As regional governor Kusý wants to reconstruct the tramway tracks and connect the town’s public transportation with the trains. Public transportation is supposed to be more frequent during rush hour periods so people will be motivated to use it instead of cars. He also wants to reconstruct Bratislava’s main train station.
Further, Kusý plans to construct a road bypass of the towns of Pezinok and Modra, at least two new retirement homes, one new sports centre in every district, a culture and relaxation park as well as battle illegal dumping grounds.
In the past Kusý avoided a billboard campaign but he currently has an even bigger campaign than Ftáčnik. He estimates that total costs for his campaign will be €220,000, claiming that he will pay half from his own reserves and his family the other half.
This is very suspicious because people usually do not invest all their money in one campaign for regional governor, according to critics.
Current BSK head Pavol Frešo (48) has been at this post for two terms i.e. eight years. He also became head of the SDKÚ party in 2012, which in the past established several governments but gradually faded under his leadership. In the 2016 elections the party received only 0.3 percent of votes.
“It is proof that I failed in the case of SDKÚ,” Frešo commented on elections results for Denník N daily. “Regional issues are a totally different league.”
Within the last eight years BSK decreased its debt, launched a donation programme supporting cultural projects and provided unused spaces for cultural or religious institutions as well as opened the Freedom Cycling Bridge connecting Slovakia and Austria, according to Frešo.
Frešo did almost nothing significant in the last eight years and ran the region without scandals yet without results, according to his critics.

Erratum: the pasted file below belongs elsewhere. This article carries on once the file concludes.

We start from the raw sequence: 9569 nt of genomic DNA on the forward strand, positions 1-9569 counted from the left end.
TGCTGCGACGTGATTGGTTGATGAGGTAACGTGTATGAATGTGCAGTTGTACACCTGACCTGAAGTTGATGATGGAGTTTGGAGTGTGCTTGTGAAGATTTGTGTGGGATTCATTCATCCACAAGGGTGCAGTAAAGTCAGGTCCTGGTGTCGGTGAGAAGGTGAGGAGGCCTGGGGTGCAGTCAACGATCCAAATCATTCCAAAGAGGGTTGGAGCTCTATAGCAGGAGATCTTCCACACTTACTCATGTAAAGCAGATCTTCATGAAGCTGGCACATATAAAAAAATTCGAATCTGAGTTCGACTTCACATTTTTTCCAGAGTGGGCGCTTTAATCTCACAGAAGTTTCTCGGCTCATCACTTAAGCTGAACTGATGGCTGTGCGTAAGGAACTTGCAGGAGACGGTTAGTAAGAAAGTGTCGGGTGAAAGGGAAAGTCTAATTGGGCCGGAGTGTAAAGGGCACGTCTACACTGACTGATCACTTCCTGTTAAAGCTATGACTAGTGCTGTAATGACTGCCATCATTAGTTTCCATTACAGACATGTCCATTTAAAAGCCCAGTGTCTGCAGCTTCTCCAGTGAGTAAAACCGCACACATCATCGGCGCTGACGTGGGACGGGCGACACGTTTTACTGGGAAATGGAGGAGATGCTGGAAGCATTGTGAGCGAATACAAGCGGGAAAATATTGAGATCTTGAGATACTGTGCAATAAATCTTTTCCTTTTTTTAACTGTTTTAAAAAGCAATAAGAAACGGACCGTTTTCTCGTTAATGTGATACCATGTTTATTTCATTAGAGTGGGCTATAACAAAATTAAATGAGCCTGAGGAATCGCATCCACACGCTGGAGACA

His main issue in these elections is public transportation for free. The costs for such a programme should be covered by people living in Bratislava but claim their official residence in other places.
Further, he wants to construct roads that would copy the D1 highway near Bratislava and cycling routes.
He was criticised for his campaign, which should cost around €200,000. Frešo claims that it is paid by him and Peter Núnez, director and head of the advertising agency. This raises questions as to why Núnez wants to invest such money into one candidate, according to critics.
Núnez responded that he did that to practice the running of a campaign.
Juraj Droba (46) is one of the SaS party founders and has been representing the party in parliament since 2010. He left the party in 2013 but in 2016 again ran for MP on the party’s candidates list.
In parliament Droba has been focusing mainly on human rights issues. For example, he advocated for faster divorces and rights of the LGBTI community.
Critics point to his past scandal when he bought a flat from Marián Kočner, a controversial businessman whose name appeared on the so-called mafia lists of the Slovak police.
“It was 2006 and I did not know who Kočner was,” Droba told the Sme daily. “Such questions offend me. Are you going to make a gangster out of me?”
Kočner was then already connected to several scandals. Most known was his attempt to occupy private broadcaster Markíza in 1998, when he entered the building with a group of bodyguards.
In the case of being elected governor he promises to improve public transportation such as trams, railways and ship transportation using Danube River. He also wants to increase the number of parking lots.
Besides transportation Droba is planning to increase the capacity of kindergartens and retirement homes, protect the devastation of vineyards and create sobering-up stations to help police and ambulances dealing with such people.
He publicly promised to leave parliament in case he is elected.
Droba plans to spend €120,000 on the campaign, with €100,000 from the SaS party and €20,000 from his own pockets.